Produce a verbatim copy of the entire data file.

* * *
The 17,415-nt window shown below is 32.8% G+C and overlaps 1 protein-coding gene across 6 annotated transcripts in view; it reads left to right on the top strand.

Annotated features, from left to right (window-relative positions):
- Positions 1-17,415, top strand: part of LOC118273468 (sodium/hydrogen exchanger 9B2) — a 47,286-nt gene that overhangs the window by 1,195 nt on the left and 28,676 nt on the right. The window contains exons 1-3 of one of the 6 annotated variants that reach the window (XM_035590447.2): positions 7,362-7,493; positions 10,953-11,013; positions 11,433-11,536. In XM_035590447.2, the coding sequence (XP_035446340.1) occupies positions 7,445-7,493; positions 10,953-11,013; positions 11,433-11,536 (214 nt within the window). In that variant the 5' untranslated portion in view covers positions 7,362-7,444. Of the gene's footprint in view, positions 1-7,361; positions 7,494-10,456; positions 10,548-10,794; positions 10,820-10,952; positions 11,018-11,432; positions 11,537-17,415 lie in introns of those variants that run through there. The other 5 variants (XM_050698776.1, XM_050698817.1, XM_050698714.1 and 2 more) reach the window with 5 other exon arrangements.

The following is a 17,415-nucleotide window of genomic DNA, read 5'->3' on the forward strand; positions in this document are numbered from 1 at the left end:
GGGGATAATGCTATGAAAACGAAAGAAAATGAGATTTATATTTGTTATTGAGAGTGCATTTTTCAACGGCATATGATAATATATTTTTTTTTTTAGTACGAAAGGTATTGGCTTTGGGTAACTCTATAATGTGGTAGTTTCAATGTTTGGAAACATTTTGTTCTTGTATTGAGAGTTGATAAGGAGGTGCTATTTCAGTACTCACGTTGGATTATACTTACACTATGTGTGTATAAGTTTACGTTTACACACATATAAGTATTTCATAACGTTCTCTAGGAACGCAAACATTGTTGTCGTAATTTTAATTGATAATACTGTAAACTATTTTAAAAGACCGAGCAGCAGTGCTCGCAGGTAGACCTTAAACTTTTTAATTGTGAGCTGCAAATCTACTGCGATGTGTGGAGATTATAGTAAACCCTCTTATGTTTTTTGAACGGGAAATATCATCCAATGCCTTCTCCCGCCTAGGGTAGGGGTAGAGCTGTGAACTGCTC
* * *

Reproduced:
The 17,415-nt window shown below is 32.8% G+C and overlaps 1 protein-coding gene across 6 annotated transcripts in view; it reads left to right on the top strand.

Annotated features, from left to right (window-relative positions):
- Positions 1-17,415, top strand: part of LOC118273468 (sodium/hydrogen exchanger 9B2) — a 47,286-nt gene that overhangs the window by 1,195 nt on the left and 28,676 nt on the right. The window contains exons 1-3 of one of the 6 annotated variants that reach the window (XM_035590447.2): positions 7,362-7,493; positions 10,953-11,013; positions 11,433-11,536. In XM_035590447.2, the coding sequence (XP_035446340.1) occupies positions 7,445-7,493; positions 10,953-11,013; positions 11,433-11,536 (214 nt within the window). In that variant the 5' untranslated portion in view covers positions 7,362-7,444. Of the gene's footprint in view, positions 1-7,361; positions 7,494-10,456; positions 10,548-10,794; positions 10,820-10,952; positions 11,018-11,432; positions 11,537-17,415 lie in introns of those variants that run through there. The other 5 variants (XM_050698776.1, XM_050698817.1, XM_050698714.1 and 2 more) reach the window with 5 other exon arrangements.

The following is a 17,415-nucleotide window of genomic DNA, read 5'->3' on the forward strand; positions in this document are numbered from 1 at the left end:
GGGGATAATGCTATGAAAACGAAAGAAAATGAGATTTATATTTGTTATTGAGAGTGCATTTTTCAACGGCATATGATAATATATTTTTTTTTTTAGTACGAAAGGTATTGGCTTTGGGTAACTCTATAATGTGGTAGTTTCAATGTTTGGAAACATTTTGTTCTTGTATTGAGAGTTGATAAGGAGGTGCTATTTCAGTACTCACGTTGGATTATACTTACACTATGTGTGTATAAGTTTACGTTTACACACATATAAGTATTTCATAACGTTCTCTAGGAACGCAAACATTGTTGTCGTAATTTTAATTGATAATACTGTAAACTATTTTAAAAGACCGAGCAGCAGTGCTCGCAGGTAGACCTTAAACTTTTTAATTGTGAGCTGCAAATCTACTGCGATGTGTGGAGATTATAGTAAACCCTCTTATGTTTTTTGAACGGGAAATATCATCCAATGCCTTCTCCCGCCTAGGGTAGGGGTAGAGCTGTGAACTGCTC